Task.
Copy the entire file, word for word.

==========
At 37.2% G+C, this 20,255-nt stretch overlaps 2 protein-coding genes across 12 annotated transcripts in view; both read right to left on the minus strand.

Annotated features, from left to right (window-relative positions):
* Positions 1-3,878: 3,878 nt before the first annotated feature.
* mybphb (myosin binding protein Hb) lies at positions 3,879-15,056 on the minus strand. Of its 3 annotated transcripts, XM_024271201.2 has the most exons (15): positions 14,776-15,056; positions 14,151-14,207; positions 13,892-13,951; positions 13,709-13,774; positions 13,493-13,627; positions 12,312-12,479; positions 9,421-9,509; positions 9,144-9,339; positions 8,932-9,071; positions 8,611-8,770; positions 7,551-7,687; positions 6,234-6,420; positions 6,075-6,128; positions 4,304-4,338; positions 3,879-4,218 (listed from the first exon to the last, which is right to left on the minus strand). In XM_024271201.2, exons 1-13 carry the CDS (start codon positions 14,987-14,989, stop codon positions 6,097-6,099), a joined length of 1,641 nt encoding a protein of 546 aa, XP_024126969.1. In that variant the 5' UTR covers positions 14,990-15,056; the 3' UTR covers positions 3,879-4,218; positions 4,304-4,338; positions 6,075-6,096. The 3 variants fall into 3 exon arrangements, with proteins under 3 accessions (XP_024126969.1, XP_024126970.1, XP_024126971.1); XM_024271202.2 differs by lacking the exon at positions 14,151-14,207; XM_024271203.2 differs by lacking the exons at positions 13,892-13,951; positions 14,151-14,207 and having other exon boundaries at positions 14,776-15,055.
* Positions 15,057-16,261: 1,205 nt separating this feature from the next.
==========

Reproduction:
At 37.2% G+C, this 20,255-nt stretch overlaps 2 protein-coding genes across 12 annotated transcripts in view; both read right to left on the minus strand.

Annotated features, from left to right (window-relative positions):
* Positions 1-3,878: 3,878 nt before the first annotated feature.
* mybphb (myosin binding protein Hb) lies at positions 3,879-15,056 on the minus strand. Of its 3 annotated transcripts, XM_024271201.2 has the most exons (15): positions 14,776-15,056; positions 14,151-14,207; positions 13,892-13,951; positions 13,709-13,774; positions 13,493-13,627; positions 12,312-12,479; positions 9,421-9,509; positions 9,144-9,339; positions 8,932-9,071; positions 8,611-8,770; positions 7,551-7,687; positions 6,234-6,420; positions 6,075-6,128; positions 4,304-4,338; positions 3,879-4,218 (listed from the first exon to the last, which is right to left on the minus strand). In XM_024271201.2, exons 1-13 carry the CDS (start codon positions 14,987-14,989, stop codon positions 6,097-6,099), a joined length of 1,641 nt encoding a protein of 546 aa, XP_024126969.1. In that variant the 5' UTR covers positions 14,990-15,056; the 3' UTR covers positions 3,879-4,218; positions 4,304-4,338; positions 6,075-6,096. The 3 variants fall into 3 exon arrangements, with proteins under 3 accessions (XP_024126969.1, XP_024126970.1, XP_024126971.1); XM_024271202.2 differs by lacking the exon at positions 14,151-14,207; XM_024271203.2 differs by lacking the exons at positions 13,892-13,951; positions 14,151-14,207 and having other exon boundaries at positions 14,776-15,055.
* Positions 15,057-16,261: 1,205 nt separating this feature from the next.